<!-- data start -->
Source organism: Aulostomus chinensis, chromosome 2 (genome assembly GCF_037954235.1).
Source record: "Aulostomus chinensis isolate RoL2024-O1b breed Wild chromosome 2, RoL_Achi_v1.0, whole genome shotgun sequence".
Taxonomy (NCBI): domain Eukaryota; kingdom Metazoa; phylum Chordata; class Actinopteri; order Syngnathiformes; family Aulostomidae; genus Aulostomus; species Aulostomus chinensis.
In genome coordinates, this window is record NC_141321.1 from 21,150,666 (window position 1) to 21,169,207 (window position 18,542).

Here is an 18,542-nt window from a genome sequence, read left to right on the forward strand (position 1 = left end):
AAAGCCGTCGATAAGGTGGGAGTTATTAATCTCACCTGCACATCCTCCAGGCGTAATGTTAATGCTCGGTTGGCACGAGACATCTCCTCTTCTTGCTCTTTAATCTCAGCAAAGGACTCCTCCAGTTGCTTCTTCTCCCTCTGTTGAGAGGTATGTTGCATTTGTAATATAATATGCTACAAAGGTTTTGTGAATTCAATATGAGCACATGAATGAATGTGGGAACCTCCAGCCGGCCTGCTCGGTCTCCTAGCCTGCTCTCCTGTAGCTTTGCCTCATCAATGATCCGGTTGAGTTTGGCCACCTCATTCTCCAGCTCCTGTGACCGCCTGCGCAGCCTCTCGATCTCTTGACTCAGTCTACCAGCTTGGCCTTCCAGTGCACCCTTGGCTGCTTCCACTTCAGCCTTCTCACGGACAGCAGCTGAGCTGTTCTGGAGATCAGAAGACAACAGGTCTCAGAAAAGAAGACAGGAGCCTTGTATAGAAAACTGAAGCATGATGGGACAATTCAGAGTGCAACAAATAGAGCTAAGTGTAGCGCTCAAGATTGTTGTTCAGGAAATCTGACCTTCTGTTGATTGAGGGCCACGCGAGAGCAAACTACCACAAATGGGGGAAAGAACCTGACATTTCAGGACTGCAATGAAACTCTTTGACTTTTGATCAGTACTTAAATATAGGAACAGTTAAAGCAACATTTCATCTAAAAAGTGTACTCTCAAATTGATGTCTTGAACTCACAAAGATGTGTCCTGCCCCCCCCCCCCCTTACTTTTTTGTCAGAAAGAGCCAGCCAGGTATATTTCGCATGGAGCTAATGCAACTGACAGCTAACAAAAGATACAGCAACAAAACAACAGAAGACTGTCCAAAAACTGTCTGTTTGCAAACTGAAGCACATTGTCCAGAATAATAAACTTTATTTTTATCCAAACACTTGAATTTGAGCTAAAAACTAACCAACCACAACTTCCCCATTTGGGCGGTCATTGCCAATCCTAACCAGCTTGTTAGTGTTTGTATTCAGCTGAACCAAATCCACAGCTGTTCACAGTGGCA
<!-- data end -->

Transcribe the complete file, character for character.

Source organism: Aulostomus chinensis, chromosome 2 (genome assembly GCF_037954235.1).
Source record: "Aulostomus chinensis isolate RoL2024-O1b breed Wild chromosome 2, RoL_Achi_v1.0, whole genome shotgun sequence".
Taxonomy (NCBI): domain Eukaryota; kingdom Metazoa; phylum Chordata; class Actinopteri; order Syngnathiformes; family Aulostomidae; genus Aulostomus; species Aulostomus chinensis.
In genome coordinates, this window is record NC_141321.1 from 21,150,666 (window position 1) to 21,169,207 (window position 18,542).

Here is an 18,542-nt window from a genome sequence, read left to right on the forward strand (position 1 = left end):
AAAGCCGTCGATAAGGTGGGAGTTATTAATCTCACCTGCACATCCTCCAGGCGTAATGTTAATGCTCGGTTGGCACGAGACATCTCCTCTTCTTGCTCTTTAATCTCAGCAAAGGACTCCTCCAGTTGCTTCTTCTCCCTCTGTTGAGAGGTATGTTGCATTTGTAATATAATATGCTACAAAGGTTTTGTGAATTCAATATGAGCACATGAATGAATGTGGGAACCTCCAGCCGGCCTGCTCGGTCTCCTAGCCTGCTCTCCTGTAGCTTTGCCTCATCAATGATCCGGTTGAGTTTGGCCACCTCATTCTCCAGCTCCTGTGACCGCCTGCGCAGCCTCTCGATCTCTTGACTCAGTCTACCAGCTTGGCCTTCCAGTGCACCCTTGGCTGCTTCCACTTCAGCCTTCTCACGGACAGCAGCTGAGCTGTTCTGGAGATCAGAAGACAACAGGTCTCAGAAAAGAAGACAGGAGCCTTGTATAGAAAACTGAAGCATGATGGGACAATTCAGAGTGCAACAAATAGAGCTAAGTGTAGCGCTCAAGATTGTTGTTCAGGAAATCTGACCTTCTGTTGATTGAGGGCCACGCGAGAGCAAACTACCACAAATGGGGGAAAGAACCTGACATTTCAGGACTGCAATGAAACTCTTTGACTTTTGATCAGTACTTAAATATAGGAACAGTTAAAGCAACATTTCATCTAAAAAGTGTACTCTCAAATTGATGTCTTGAACTCACAAAGATGTGTCCTGCCCCCCCCCCCCCTTACTTTTTTGTCAGAAAGAGCCAGCCAGGTATATTTCGCATGGAGCTAATGCAACTGACAGCTAACAAAAGATACAGCAACAAAACAACAGAAGACTGTCCAAAAACTGTCTGTTTGCAAACTGAAGCACATTGTCCAGAATAATAAACTTTATTTTTATCCAAACACTTGAATTTGAGCTAAAAACTAACCAACCACAACTTCCCCATTTGGGCGGTCATTGCCAATCCTAACCAGCTTGTTAGTGTTTGTATTCAGCTGAACCAAATCCACAGCTGTTCACAGTGGCA